It has not been an auspicious start to the morning. The heavy weapons squad has just been dropped into the wrong field of mung beans.
"Man, one of these days we'll be dropped in the right place," Pvt. Mike Patraw says, voicing everyone's thoughts. Being out of position means not only a longer walk, but possibly not being able to provide covering fire for units in the valley below as they search a village.
By the time they reach the village of Kunlalan, Afghan National Army (ANA) soldiers and other members of the US 82nd Airborne are already going house to house looking for signs of Taliban weapons or support. Any Taliban who might have been in the village would have hid their Kalashnikovs at the first sound of the Chinook helicopters.
The 40-odd men of the 82nd Airborne - on a five-day mission with ANA troops in the mountains of northern Zabul province - know that their chances of facing an armed encounter with the Taliban are not great. But from a military standpoint, it has been foot patrols and air assaults like this that have produced a year of the most serious fighting with insurgents since the fall of the Taliban government in 2001. The key, US commanders say, is sending a message to the Taliban that their havens are no longer safe, and to Afghan villagers that they can begin to trust that the Afghan Army will be there to protect them.
"Most of the people say they haven't seen anything, never saw any Taliban," says Sgt. Joseph Parker of Cleveland, Ohio, as men of 2nd Battalion, Charlie Company search the mud-walled room of an Afghan home.
Sergeant Parker nods his head toward the residents of this home, some women and children, huddling in the shady corner of the yard. "As far as going and getting to the Taliban through local intelligence, it's not going to happen. The only way to do it is to sneak up on them."
Pvt. Jacob Rutledge, a quiet, lanky kid from Washington, D.C., searches through some baskets near one of the women, who is holding an infant in her arms. A chicken darts out of the basket, as if clucking its final prayer. The infant starts to cry. "I'm sorry," Private Rutledge says gently.
Outside the compound, which sits above a very healthy field of opium poppies, a crowd of old men and children are gathering around the US soldiers. One shepherd pleads with the soldiers to arrest another shepherd who has just passed through town with his flock. "He's a thug," the shepherd says in Pashto. Another villager, an elderly man, approaches an Army medic to ask for medicine for a child. The local people may not be ready to tattle on the local Taliban, but they grasp that the US Army is a possible source of help.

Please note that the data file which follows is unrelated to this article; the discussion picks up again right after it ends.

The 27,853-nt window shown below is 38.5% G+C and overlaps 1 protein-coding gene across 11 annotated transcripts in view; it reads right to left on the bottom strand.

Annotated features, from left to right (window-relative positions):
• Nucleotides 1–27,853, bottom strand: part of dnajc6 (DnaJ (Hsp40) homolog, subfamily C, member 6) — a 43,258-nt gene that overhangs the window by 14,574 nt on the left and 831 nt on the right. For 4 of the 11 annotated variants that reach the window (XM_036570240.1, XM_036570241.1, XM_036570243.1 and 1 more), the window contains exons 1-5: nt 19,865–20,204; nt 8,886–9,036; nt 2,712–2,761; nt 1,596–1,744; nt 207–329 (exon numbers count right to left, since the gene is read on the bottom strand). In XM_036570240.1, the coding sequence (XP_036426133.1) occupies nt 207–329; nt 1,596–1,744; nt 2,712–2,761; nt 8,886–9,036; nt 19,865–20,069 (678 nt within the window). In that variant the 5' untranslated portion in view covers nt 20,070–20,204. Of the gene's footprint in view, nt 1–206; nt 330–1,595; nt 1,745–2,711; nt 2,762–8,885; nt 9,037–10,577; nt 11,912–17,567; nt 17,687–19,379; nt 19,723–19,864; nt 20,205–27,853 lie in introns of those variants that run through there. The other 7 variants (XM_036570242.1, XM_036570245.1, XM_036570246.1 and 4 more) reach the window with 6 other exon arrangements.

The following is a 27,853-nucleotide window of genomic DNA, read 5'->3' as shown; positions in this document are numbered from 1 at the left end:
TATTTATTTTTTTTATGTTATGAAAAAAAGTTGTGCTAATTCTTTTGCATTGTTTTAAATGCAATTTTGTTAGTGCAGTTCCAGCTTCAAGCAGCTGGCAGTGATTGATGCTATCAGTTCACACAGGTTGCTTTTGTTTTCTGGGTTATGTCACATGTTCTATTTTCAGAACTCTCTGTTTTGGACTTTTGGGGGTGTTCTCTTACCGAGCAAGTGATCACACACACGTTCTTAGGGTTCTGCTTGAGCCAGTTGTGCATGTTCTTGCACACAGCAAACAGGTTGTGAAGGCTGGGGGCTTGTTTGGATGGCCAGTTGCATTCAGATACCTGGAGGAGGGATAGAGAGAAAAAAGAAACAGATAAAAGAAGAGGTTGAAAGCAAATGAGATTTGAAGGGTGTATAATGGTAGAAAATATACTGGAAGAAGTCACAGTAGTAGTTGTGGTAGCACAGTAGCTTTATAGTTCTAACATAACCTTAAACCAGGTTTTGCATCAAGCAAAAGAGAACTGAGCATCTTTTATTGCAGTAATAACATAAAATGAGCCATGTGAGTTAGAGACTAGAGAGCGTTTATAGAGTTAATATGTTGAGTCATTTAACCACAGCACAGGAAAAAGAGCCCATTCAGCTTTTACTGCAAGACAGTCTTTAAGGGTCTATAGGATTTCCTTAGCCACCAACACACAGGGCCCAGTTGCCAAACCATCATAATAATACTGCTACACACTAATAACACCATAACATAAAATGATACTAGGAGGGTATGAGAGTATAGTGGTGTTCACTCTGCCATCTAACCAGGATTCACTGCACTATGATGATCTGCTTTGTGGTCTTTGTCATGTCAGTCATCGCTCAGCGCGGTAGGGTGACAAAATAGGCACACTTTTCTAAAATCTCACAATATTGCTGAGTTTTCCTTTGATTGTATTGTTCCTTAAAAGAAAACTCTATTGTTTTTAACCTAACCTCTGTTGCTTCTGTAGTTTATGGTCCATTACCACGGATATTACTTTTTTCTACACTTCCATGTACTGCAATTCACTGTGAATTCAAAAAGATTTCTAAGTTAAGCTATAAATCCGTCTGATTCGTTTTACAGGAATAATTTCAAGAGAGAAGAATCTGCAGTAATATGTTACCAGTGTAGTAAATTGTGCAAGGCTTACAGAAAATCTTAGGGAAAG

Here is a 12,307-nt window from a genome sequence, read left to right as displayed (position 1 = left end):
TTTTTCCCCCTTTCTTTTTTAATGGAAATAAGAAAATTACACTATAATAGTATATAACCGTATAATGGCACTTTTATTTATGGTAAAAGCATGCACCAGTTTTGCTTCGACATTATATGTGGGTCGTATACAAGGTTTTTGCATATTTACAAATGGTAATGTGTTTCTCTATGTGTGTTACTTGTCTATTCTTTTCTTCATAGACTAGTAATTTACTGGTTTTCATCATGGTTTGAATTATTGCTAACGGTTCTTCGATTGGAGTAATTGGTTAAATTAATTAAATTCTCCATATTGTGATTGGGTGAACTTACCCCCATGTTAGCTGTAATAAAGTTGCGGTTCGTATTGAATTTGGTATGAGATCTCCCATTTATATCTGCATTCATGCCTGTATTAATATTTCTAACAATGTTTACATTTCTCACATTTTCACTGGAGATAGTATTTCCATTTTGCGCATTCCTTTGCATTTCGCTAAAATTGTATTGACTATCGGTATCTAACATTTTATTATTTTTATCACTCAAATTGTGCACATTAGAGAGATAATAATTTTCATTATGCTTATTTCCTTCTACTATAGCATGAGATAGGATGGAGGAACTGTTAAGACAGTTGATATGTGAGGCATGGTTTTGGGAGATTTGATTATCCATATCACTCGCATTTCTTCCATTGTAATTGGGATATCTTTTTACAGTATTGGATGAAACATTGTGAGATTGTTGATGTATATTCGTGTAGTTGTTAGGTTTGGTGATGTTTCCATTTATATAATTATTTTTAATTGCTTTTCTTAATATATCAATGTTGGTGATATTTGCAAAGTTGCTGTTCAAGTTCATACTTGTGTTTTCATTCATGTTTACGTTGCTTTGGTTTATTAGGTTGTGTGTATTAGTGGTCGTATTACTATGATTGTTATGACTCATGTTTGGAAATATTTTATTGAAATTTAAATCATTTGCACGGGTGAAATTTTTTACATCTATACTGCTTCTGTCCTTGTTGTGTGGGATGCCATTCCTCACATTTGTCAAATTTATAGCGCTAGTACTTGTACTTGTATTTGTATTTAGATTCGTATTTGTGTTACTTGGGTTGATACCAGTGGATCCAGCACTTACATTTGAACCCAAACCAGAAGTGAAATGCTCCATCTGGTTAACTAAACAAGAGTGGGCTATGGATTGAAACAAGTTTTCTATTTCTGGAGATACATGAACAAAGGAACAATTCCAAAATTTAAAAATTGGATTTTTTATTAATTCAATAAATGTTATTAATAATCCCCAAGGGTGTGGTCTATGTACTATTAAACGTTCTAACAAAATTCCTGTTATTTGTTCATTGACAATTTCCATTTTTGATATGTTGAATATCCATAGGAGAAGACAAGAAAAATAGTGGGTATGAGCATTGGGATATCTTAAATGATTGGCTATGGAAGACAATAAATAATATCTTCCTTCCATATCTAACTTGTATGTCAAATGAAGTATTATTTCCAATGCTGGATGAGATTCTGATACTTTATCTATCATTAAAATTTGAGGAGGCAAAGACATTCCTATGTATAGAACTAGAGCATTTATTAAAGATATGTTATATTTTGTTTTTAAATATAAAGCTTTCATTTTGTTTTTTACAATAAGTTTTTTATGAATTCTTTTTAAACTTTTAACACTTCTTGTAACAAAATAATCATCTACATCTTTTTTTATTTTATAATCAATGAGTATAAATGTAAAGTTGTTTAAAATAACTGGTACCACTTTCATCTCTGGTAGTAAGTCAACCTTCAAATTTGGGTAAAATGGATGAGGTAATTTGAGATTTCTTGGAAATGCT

"This is what I love," says Spc. "Doc" Kris Tyte, a medic from Charlotte, N.C. "You get to sit down with kids and an interpreter and just talk. And you know, kids are pretty much kids everywhere. They don't say, I want to be a Taliban. They say, I want to be a policeman, or even president. Even after all these years of war, they want to be productive members of society."
So far, this day has brought what Lt. Ben Wisnioski, of Rocky Hill, Conn., calls "the usual lies" from the villagers: No, we haven't seen the Taliban. If we have seen the Taliban, they pass the village at night. If they came during the day, we haven't seen them before, and we didn't see their faces very clearly. No, we didn't see what direction they came from or what direction they left in.
But these men know that they have to stay alert, nonetheless. Hiking between villages, they keep their heads "on a swivel," scanning for signs of movement. They also make sure they are always within 10 paces of a boulder to provide cover, in case of an ambush, which has long been the Afghan's preferred method of warfare.
Just a month ago, a few days before the national election, some Taliban fighters opened fire on a patrol near the town of Shahjoy. "We air assaulted into a village, and one guy with an AK-47 opened fire on an Apache helicopter," says Pvt. Jeremy Wier, of Douglasville, Ga. "The Apache pretty much handled him." In the next village, recalls Private Wier, two other men carrying weapons ran out of the village as soon as Wier and his team arrived. Helicopters handled those fighters too.
"We heard them talking on their radio," says Wier. "Our interpreter told us they were doing a roll call. There were three confirmed dead and one missing. There were 20 of them down in that village originally, but most fled to the mountains."
When the Taliban do fight, they are usually lousy shots, Wier adds. A few weeks ago, the Taliban fired two rocket-propelled grenades at members of this squad from just 50 yards away - and missed.
Wier pauses. "Basically, it's either zero or 100 [Taliban] here. So far today, it looks like nothing." Pvt. Shane Hahn of Rush City, Minn., smiles: "That's not necessarily a bad thing."
Still, the past two days have brought some results. In one village, men tell Charlie Company's translator, Ahmed, that they have recently slaughtered two goats for Taliban to eat. In another village, ANA soldiers discover about 100 rounds of ammo, mortars, and rocket-propelled grenades. Clearly, the Taliban come to this area often.
Yet it's a game of cat and mouse. Every time the Americans enter a new valley, the Taliban radio the fighters to clear out: the Americans are coming.
At dusk, the men pause on a road and sip from the Camelback water pouches, while a few hundred sheep and donkeys belonging to the "thug" shepherd walk past.
"Baaa-aaa," say some of the sheep. "Baaa-aaa," responds a chorus of exhausted soldiers.
• Thursday: The men of Charlie Company on their role in Afghanistan.